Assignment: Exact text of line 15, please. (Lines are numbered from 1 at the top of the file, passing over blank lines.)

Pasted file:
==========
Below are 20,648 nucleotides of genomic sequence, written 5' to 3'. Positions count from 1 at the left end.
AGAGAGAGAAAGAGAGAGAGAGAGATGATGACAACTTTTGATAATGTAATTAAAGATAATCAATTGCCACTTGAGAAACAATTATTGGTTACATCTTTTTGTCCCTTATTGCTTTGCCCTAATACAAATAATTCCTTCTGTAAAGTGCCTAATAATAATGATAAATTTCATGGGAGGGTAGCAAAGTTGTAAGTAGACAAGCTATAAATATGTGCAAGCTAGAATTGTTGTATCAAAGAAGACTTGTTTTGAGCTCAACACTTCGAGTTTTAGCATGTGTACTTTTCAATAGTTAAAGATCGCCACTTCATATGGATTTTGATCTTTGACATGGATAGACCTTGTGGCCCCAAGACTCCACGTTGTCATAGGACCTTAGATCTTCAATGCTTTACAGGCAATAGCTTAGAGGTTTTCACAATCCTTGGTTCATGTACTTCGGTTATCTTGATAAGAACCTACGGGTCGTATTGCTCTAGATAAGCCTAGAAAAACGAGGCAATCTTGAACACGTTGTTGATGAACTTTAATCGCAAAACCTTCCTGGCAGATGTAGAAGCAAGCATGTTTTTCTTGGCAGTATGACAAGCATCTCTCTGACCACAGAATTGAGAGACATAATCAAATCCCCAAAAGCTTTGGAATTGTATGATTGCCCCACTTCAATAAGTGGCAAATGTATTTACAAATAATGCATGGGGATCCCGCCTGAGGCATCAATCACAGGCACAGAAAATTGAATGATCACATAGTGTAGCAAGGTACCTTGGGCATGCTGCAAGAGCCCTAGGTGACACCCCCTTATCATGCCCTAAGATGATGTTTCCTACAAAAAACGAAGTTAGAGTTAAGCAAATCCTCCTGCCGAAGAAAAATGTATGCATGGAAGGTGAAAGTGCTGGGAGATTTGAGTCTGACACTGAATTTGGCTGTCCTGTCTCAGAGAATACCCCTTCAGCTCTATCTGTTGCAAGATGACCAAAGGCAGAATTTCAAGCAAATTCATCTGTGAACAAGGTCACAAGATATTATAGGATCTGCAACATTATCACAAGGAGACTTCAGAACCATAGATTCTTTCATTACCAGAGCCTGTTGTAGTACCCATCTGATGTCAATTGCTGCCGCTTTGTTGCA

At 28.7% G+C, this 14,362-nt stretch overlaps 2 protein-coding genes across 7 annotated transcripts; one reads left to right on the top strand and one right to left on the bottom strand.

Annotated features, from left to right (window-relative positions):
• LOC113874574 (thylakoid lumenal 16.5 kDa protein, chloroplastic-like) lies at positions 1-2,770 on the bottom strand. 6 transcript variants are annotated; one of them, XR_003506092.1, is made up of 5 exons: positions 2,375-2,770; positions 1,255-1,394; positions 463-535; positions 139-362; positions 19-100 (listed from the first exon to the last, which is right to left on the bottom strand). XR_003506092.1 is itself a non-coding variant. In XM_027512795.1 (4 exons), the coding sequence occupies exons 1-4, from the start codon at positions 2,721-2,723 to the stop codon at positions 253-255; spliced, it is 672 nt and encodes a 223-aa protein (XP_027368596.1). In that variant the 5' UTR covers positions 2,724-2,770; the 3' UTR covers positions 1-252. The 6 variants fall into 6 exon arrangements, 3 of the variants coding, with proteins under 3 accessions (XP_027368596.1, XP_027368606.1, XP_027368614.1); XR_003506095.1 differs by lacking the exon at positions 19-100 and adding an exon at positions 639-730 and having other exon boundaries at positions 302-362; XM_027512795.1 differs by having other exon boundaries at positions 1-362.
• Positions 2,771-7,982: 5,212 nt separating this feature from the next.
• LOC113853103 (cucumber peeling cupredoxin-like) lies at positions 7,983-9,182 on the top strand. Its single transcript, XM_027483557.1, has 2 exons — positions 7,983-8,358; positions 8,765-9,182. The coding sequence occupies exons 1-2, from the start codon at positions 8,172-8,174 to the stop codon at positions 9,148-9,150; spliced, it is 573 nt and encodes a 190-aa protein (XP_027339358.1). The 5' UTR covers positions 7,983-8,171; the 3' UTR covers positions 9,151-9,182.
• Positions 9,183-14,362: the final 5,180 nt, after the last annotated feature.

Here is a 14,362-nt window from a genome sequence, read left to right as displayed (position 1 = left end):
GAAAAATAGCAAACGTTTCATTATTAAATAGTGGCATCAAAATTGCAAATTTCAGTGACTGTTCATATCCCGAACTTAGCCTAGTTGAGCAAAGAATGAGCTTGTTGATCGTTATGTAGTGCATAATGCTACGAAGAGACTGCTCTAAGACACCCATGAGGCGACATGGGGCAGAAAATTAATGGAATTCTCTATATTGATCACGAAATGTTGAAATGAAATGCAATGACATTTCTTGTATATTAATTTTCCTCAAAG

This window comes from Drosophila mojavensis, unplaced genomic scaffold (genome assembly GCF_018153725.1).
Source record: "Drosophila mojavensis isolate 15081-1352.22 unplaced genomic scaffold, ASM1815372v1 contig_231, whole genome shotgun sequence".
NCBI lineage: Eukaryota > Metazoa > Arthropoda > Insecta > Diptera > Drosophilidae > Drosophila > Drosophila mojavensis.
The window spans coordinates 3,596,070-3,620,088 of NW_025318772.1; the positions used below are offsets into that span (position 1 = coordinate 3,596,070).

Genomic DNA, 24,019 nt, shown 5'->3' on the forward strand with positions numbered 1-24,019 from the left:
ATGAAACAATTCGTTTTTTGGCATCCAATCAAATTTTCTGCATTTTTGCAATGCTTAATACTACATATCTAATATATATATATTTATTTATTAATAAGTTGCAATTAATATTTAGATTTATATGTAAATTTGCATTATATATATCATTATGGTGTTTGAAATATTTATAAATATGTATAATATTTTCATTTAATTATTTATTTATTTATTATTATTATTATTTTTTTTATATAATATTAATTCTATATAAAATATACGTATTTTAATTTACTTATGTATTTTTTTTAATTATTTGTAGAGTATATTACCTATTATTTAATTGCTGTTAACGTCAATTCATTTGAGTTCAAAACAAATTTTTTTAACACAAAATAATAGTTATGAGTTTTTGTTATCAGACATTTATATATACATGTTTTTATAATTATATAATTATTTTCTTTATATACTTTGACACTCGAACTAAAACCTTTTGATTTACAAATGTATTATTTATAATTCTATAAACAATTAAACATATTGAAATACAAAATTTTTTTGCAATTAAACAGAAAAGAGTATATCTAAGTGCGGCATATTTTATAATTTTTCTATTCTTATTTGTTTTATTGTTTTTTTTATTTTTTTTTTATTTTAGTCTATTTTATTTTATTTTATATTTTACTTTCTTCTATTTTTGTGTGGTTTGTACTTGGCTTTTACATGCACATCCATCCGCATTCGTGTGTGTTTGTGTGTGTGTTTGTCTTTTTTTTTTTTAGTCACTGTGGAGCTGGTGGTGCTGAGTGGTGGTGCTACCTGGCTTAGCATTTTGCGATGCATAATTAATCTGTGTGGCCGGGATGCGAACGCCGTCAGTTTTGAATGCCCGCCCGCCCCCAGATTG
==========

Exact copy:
Genomic DNA, 24,019 nt, shown 5'->3' on the forward strand with positions numbered 1-24,019 from the left: